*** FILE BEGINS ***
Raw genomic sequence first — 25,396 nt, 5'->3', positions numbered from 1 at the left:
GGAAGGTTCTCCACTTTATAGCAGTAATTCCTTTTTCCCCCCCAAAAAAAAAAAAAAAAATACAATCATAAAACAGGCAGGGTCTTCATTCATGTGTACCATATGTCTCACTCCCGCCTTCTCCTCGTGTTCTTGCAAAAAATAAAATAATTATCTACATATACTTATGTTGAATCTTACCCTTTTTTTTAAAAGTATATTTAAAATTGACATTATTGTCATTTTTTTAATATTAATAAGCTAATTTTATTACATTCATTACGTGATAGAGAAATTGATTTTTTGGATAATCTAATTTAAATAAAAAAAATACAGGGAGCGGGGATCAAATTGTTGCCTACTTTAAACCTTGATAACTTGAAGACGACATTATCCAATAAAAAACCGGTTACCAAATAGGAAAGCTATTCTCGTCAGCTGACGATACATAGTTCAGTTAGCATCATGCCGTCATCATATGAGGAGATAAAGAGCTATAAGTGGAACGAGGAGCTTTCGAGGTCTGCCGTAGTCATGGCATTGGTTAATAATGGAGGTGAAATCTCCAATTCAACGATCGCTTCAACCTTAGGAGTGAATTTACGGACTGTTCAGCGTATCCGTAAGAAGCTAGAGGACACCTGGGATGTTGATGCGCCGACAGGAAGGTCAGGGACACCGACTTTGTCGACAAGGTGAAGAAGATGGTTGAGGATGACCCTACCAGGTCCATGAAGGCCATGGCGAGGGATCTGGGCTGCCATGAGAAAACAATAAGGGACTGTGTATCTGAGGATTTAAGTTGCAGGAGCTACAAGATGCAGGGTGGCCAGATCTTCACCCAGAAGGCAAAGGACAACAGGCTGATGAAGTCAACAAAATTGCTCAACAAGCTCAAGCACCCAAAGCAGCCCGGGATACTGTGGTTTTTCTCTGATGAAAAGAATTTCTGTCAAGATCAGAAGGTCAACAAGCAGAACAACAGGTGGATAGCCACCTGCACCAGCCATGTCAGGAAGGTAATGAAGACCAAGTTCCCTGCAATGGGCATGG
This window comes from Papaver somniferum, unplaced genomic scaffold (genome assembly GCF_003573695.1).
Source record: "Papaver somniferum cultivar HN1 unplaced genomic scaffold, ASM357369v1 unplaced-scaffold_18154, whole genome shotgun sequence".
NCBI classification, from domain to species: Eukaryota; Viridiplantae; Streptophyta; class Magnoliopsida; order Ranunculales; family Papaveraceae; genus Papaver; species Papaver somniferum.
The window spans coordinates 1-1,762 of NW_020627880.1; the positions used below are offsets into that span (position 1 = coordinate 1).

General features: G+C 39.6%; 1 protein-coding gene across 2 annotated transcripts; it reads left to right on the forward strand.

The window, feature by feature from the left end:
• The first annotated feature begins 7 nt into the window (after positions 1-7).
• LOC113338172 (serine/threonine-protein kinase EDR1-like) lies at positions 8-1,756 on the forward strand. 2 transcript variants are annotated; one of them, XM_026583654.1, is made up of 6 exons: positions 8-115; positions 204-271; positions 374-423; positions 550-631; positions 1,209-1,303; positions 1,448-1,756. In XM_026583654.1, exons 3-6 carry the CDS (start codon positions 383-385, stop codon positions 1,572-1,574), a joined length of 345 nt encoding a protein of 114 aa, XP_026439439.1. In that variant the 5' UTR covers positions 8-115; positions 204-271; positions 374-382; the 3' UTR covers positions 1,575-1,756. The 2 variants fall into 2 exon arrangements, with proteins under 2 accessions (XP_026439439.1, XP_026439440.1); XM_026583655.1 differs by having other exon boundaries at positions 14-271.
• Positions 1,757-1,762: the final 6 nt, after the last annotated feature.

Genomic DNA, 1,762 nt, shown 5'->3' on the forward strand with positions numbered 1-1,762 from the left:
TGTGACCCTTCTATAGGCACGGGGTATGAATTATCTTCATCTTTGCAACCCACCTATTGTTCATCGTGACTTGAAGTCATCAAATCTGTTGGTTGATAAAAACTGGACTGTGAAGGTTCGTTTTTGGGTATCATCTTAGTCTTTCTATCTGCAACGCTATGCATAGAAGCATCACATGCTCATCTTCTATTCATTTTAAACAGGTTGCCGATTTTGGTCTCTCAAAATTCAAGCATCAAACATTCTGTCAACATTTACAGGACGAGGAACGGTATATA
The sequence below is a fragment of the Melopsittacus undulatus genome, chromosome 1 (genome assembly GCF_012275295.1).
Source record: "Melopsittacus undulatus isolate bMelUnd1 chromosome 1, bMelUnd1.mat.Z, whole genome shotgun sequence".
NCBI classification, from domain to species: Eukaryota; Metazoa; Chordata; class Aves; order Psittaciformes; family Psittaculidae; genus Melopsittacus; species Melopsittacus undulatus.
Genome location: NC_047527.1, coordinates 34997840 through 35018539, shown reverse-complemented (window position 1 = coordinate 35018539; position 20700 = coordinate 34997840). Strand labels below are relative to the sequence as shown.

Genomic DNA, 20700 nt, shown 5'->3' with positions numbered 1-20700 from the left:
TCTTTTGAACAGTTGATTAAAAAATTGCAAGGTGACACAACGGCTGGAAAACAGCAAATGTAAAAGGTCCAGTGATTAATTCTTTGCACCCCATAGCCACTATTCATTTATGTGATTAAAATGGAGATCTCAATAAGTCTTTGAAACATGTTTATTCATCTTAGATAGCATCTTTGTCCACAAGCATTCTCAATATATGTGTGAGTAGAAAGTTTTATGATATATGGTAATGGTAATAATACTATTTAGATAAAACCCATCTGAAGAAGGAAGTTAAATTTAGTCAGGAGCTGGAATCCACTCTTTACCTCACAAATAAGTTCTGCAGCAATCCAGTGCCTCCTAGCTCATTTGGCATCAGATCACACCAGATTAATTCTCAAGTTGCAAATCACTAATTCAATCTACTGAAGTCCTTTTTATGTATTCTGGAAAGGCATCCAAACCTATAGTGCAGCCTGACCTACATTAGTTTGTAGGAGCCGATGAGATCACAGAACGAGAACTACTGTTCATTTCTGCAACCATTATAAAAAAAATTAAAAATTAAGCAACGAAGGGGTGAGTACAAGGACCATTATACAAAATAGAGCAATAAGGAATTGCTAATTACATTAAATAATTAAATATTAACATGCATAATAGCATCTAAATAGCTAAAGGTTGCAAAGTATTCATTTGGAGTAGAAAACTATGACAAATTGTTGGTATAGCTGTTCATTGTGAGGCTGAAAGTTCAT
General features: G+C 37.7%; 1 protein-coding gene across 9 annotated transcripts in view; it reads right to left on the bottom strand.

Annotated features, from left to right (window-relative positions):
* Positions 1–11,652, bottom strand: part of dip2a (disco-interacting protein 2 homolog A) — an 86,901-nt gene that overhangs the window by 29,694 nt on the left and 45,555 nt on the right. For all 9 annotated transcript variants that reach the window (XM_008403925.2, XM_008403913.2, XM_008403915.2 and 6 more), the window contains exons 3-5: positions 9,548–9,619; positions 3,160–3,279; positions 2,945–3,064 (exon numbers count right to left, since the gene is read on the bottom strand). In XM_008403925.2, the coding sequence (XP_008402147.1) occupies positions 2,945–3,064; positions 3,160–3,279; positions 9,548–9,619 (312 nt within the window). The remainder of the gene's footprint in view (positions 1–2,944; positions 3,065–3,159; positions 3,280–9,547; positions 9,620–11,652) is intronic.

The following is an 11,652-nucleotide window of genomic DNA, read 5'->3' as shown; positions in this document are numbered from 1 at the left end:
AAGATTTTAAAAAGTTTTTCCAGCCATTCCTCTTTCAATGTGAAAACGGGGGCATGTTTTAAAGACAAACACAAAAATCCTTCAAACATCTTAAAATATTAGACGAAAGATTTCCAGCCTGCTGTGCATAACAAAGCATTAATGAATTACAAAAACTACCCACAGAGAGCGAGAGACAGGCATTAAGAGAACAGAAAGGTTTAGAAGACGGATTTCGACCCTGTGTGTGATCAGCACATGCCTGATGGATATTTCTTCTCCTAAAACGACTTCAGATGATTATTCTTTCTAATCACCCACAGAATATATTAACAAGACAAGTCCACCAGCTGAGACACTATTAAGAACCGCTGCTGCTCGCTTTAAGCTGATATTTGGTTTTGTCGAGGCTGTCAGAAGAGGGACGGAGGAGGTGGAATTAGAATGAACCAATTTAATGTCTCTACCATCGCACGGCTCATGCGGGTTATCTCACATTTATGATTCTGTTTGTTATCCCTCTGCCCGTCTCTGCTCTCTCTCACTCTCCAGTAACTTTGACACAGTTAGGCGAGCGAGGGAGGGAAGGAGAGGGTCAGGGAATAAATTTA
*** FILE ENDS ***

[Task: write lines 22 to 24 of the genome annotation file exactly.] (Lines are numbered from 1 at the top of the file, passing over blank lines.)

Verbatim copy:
* Positions 1–11,652, bottom strand: part of dip2a (disco-interacting protein 2 homolog A) — an 86,901-nt gene that overhangs the window by 29,694 nt on the left and 45,555 nt on the right. For all 9 annotated transcript variants that reach the window (XM_008403925.2, XM_008403913.2, XM_008403915.2 and 6 more), the window contains exons 3-5: positions 9,548–9,619; positions 3,160–3,279; positions 2,945–3,064 (exon numbers count right to left, since the gene is read on the bottom strand). In XM_008403925.2, the coding sequence (XP_008402147.1) occupies positions 2,945–3,064; positions 3,160–3,279; positions 9,548–9,619 (312 nt within the window). The remainder of the gene's footprint in view (positions 1–2,944; positions 3,065–3,159; positions 3,280–9,547; positions 9,620–11,652) is intronic.

The following is an 11,652-nucleotide window of genomic DNA, read 5'->3' as shown; positions in this document are numbered from 1 at the left end:
AAGATTTTAAAAAGTTTTTCCAGCCATTCCTCTTTCAATGTGAAAACGGGGGCATGTTTTAAAGACAAACACAAAAATCCTTCAAACATCTTAAAATATTAGACGAAAGATTTCCAGCCTGCTGTGCATAACAAAGCATTAATGAATTACAAAAACTACCCACAGAGAGCGAGAGACAGGCATTAAGAGAACAGAAAGGTTTAGAAGACGGATTTCGACCCTGTGTGTGATCAGCACATGCCTGATGGATATTTCTTCTCCTAAAACGACTTCAGATGATTATTCTTTCTAATCACCCACAGAATATATTAACAAGACAAGTCCACCAGCTGAGACACTATTAAGAACCGCTGCTGCTCGCTTTAAGCTGATATTTGGTTTTGTCGAGGCTGTCAGAAGAGGGACGGAGGAGGTGGAATTAGAATGAACCAATTTAATGTCTCTACCATCGCACGGCTCATGCGGGTTATCTCACATTTATGATTCTGTTTGTTATCCCTCTGCCCGTCTCTGCTCTCTCTCACTCTCCAGTAACTTTGACACAGTTAGGCGAGCGAGGGAGGGAAGGAGAGGGTCAGGGAATAAATTTA